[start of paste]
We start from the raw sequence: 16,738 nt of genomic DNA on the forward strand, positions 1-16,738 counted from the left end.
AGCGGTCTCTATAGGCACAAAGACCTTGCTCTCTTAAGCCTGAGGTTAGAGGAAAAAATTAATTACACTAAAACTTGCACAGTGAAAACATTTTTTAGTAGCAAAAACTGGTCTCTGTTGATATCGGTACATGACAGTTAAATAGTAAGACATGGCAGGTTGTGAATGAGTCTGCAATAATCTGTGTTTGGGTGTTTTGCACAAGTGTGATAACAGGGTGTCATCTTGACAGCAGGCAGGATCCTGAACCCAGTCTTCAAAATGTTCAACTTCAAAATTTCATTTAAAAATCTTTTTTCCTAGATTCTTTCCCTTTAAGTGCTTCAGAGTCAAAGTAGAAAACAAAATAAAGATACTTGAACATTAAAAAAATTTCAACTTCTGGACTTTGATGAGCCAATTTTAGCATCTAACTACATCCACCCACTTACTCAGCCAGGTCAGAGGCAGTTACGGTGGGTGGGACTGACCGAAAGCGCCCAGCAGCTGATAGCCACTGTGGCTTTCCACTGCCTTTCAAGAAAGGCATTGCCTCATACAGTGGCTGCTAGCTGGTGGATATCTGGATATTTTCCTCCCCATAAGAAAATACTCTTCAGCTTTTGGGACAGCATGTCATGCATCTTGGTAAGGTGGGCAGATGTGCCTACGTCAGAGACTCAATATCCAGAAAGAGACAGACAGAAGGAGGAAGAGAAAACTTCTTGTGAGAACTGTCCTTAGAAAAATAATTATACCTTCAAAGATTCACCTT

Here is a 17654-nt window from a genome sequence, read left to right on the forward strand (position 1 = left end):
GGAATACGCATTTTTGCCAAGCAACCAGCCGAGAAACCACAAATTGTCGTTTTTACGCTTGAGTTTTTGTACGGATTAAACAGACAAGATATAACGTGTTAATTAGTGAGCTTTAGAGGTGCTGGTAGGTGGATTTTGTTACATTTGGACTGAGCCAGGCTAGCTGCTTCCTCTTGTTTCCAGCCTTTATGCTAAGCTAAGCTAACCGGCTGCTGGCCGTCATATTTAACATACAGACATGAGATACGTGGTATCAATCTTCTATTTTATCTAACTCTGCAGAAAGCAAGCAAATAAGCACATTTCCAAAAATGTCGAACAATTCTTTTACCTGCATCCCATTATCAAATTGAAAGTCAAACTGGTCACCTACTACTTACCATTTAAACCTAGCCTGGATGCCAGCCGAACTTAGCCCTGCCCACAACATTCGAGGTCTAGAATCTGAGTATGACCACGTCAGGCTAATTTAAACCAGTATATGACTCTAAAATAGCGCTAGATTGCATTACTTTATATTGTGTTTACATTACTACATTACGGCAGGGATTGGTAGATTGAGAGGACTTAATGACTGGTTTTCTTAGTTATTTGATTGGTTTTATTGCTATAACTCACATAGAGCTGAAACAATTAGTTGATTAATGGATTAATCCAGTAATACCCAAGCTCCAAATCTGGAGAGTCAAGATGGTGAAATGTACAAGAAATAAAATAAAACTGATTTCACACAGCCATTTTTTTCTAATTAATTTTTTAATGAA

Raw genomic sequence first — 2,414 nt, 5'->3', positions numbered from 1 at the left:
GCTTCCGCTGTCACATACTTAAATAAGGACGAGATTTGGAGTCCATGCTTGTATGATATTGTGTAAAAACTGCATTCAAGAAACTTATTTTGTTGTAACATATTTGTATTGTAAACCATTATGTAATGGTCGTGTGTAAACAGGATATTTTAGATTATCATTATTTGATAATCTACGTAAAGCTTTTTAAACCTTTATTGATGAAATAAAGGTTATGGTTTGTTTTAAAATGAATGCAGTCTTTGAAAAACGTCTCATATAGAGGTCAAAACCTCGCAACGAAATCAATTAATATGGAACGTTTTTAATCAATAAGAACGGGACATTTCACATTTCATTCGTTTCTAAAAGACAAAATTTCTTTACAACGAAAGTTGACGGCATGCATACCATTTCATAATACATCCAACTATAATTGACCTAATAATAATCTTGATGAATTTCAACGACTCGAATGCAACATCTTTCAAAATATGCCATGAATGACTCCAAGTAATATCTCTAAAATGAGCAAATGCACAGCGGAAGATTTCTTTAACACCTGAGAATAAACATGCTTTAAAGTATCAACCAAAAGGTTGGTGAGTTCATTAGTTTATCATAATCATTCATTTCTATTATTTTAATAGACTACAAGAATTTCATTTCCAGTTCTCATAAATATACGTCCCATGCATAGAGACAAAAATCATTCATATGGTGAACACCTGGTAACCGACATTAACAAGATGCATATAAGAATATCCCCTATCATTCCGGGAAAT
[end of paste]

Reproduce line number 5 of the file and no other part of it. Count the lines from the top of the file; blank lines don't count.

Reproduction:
Raw genomic sequence first — 2,414 nt, 5'->3', positions numbered from 1 at the left: